Transient attack was cleaner, more alive, brilliant, more fluid and assertive with the CC4; decay more realistically rendered.  Transients delivered with more speed.  Also micro dynamics were much better with CC4, giving the music more nuance, emotion and expression, and it was not subtle.

The accompaniment/background instruments were smeared more than the solo/primary/lead passages transient attack of background was not clean and crisp and the detail was muddy and undefined.

The Sleeping Beauty and Les Sylphides

Foreground, lead and theme instruments/groups were better defined, more detailed with better resolution than background/accompaniment, which sounded somewhat muddy and congealed; also separation and air between notes and instrument groups was better on the lead/theme.  There was some loss of timbre on background instruments. 

Transients were slow, with some smearing and overhang, particularly noticeable on the tympani, and the gong strike was less shimmery in its decay compared to the CC4.  The violins, with the Metrix, were dull sounding, with less life and vibrancy.  There was a loss of detail on low volume passages.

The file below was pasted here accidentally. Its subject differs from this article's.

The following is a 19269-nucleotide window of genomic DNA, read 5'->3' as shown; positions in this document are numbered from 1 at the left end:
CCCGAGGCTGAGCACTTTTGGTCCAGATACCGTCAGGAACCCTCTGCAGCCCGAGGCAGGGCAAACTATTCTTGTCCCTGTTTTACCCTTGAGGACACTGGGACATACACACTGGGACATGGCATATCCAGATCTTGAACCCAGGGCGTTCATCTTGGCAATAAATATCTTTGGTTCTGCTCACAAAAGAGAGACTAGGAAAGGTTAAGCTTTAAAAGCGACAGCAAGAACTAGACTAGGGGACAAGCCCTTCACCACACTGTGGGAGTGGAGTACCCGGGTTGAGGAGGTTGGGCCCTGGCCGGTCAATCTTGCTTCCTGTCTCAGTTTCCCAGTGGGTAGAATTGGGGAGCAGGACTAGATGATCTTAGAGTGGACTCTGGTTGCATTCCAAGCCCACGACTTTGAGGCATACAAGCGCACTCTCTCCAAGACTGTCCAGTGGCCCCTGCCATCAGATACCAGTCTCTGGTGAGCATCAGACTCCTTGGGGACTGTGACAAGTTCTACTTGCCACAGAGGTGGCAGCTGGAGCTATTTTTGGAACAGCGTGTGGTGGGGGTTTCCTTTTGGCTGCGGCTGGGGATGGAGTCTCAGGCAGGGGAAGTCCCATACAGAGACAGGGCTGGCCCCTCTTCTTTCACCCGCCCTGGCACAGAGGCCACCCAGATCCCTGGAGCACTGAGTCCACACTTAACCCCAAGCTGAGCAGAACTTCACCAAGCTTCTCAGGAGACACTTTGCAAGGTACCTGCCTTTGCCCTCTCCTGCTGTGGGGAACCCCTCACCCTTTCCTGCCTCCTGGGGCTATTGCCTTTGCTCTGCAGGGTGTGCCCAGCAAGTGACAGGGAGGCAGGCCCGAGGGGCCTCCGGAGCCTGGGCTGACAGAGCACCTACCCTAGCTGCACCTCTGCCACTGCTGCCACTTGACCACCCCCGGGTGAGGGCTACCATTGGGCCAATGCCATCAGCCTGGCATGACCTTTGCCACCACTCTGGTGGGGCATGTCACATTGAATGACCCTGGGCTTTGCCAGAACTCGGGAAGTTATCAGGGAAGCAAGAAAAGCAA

There was a complete loss of the sense of the performing space, no hall sound, and no soundstage.

Phonak Savia CIC all-digital

Transient attack was fuzzy and undefined.  Low-level detail on soft passages was very poor.  The music was dull and lifeless.  Macro and micro dynamics were very poor the music lacked rhythm and pace.  The bells were very poorly rendered.  There was a loss of brilliance, definition, and resolution in the highs/treble notes.  Sections of the orchestra congeal together there was little to no separation or air between notes or sections of the orchestra.

There was a complete loss of the sense of the performing space, no hall sound, and no soundstage.

Click Here to Go to Part IV.

Copyright 2006 Secrets of Home Theater & High Fidelity